Besides differences in testing between males and females, we found few demographic differences in STI testing within those groups. It is promising that racial and ethnic disparities in testing were not observed in the main analyses. Younger female students had lower rates of STI testing than older ones, despite being sexually active. Providers may assume that younger female patients are not sexually active and thus not offer testing or initiate conversations about sexual experience that would identify the need for STI testing. Because Chlamydia testing among sexually active 16 to 24-year-old females is a Healthcare Effectiveness Data and Information Set measure, providers may be using this operationalization as a prompt for clinical practice at certain ages and may be missing opportunities to provide needed services for younger patients. Likewise, younger females may be less comfortable disclosing sexual activity to providers because of confidentiality concerns or developmental readiness. To this point, a recent study found that up to 25% of sexually active younger adolescents were not truthful with providers during a sexual history.29  Our findings that younger sexually active female students less often receive requisite STI testing services reinforces the importance of identifying STI testing needs and providing services even in early adolescence, especially for sexually active females. Our research did not find differences in STI testing by sexual identity and sex of sexual contacts, which is concerning given guidelines recommend at least annual screening of young men who have sex with men for Chlamydia, gonorrhea, and syphilis. Null findings may be because of the small sample size of sexual minority male students. Future research that assesses adherence to guidelines for this population can consider pooling data as available, including future cycles of YRBS. Monitoring receipt of STI testing among sexual minority male students is especially important in the context of preexposure prophylaxis (PrEP) for HIV prevention. Routine STI screening coupled with sexual history-taking presents opportunities to discuss PrEP with youth at greater risk of HIV acquisition, given documented low knowledge and awareness of PrEP among adolescents in the United States.30  Moreover, PrEP follow-up visits can facilitate routine STI screening on the basis of behavioral risks and be aligned with PrEP prescription guidelines.31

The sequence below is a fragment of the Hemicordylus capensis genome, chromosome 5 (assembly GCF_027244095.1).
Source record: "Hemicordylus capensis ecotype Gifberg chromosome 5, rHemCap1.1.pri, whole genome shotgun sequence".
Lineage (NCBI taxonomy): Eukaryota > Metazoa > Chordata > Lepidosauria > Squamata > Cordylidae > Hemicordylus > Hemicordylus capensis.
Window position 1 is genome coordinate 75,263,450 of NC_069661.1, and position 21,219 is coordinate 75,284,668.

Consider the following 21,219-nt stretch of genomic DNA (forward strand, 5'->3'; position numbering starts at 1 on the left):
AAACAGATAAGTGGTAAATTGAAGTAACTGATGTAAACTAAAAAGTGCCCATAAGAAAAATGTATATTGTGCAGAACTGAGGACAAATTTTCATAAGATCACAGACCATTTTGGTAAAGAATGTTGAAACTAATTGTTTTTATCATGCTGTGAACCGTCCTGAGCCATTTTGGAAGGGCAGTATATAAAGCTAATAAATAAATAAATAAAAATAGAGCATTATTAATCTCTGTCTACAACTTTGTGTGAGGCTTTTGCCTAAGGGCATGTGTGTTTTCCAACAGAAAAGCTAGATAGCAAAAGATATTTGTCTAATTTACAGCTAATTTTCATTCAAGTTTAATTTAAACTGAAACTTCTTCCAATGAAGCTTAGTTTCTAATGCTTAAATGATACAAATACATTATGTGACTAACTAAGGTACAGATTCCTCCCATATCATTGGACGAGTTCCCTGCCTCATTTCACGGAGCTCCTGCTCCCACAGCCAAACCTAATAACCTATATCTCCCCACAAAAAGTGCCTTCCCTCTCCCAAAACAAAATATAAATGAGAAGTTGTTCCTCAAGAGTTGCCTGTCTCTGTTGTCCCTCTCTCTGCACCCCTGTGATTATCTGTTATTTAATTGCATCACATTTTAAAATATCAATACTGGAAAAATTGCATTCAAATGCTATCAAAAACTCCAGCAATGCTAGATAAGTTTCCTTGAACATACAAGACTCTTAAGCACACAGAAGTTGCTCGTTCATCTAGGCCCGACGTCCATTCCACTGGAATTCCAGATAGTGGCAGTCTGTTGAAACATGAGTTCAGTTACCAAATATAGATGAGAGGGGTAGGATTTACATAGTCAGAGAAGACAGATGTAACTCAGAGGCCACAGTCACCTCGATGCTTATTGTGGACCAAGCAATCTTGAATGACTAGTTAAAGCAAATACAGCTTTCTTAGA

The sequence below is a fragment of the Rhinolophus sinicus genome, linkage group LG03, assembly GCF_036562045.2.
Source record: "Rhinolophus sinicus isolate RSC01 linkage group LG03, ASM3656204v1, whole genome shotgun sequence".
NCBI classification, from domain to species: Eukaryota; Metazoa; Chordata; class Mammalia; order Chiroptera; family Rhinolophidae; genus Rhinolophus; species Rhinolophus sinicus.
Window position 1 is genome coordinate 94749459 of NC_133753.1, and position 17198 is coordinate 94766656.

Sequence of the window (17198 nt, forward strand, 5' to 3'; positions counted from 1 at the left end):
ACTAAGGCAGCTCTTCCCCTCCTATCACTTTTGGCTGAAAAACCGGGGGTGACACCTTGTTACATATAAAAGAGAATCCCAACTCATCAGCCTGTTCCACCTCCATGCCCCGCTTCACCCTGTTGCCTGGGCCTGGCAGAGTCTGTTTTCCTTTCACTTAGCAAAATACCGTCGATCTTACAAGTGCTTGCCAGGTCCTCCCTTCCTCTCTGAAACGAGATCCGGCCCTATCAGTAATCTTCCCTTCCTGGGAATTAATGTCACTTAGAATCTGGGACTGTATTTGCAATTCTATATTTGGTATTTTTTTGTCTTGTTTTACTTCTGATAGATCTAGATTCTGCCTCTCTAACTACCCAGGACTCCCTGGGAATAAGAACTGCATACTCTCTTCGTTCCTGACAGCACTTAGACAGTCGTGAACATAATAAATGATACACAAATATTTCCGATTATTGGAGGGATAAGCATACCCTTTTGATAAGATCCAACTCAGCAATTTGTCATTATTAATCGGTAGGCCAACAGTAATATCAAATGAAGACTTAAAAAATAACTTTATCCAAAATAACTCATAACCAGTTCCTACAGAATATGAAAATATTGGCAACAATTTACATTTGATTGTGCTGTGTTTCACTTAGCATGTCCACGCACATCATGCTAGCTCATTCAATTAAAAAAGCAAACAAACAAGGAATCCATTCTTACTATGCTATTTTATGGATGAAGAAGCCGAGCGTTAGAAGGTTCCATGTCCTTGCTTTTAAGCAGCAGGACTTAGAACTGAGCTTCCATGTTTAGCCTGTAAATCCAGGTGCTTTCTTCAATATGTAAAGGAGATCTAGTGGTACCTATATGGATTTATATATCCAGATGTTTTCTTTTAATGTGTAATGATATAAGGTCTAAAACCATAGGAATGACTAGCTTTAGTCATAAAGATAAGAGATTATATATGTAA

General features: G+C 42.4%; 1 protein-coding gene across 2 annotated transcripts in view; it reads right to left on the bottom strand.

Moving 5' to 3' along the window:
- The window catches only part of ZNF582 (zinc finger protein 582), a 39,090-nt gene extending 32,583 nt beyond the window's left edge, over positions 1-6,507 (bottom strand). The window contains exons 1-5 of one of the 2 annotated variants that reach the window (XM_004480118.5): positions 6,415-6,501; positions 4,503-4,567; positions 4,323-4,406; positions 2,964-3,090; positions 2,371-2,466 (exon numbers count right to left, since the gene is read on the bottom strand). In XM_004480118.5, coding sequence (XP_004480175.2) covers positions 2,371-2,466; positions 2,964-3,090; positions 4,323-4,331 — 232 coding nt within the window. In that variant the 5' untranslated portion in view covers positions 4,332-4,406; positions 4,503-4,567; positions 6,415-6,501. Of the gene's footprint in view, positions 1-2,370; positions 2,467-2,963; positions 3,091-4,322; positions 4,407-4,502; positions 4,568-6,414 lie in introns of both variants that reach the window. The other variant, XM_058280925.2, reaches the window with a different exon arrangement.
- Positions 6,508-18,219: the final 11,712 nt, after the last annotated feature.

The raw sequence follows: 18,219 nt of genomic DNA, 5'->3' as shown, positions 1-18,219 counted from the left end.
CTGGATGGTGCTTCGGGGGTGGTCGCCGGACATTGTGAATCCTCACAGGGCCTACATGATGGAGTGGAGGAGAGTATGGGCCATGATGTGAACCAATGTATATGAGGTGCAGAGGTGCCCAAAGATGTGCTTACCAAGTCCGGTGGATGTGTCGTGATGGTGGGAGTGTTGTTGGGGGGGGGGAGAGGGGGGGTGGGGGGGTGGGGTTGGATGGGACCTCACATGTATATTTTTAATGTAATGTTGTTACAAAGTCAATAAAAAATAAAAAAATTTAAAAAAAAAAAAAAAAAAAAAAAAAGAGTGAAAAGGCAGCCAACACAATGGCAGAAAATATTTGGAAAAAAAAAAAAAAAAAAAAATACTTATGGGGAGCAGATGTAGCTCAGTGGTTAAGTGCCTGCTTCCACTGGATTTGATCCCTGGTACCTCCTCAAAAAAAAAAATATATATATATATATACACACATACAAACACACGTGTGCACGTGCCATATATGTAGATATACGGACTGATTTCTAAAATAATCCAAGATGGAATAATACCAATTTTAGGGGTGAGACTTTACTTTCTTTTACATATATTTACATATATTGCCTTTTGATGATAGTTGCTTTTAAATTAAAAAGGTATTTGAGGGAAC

We did identify notable sexual behavior correlates for annual STI testing, as well as important differences in these correlates between male and female students. In adjusted models, STI testing for male students was associated with almost all sexual behaviors, except condom nonuse, whereas, among sexually active female students, condom nonuse was the only behavior associated with testing. On one hand, the general lack of associations between behaviors and testing for females and the opposite for males may reflect some level of adherence to annual screening for sexually active females and risk-based annual screening of young men who have sex with women, aligning with professional guidelines.1113  However, the contrary findings for males and females specific to condom nonuse are a bit more difficult to interpret without a deeper dive into facilitators of both condom use and STI testing. Our findings may speak less to provider practices than to an adolescent’s perceptions of individual risk and reasons for getting tested, both of which may be tied to relationship power dynamics and control in condom use decisions and STI testing.32  There is a need to confirm and understand the relationship between condom use and STI testing among young people to develop effective intervention and communication.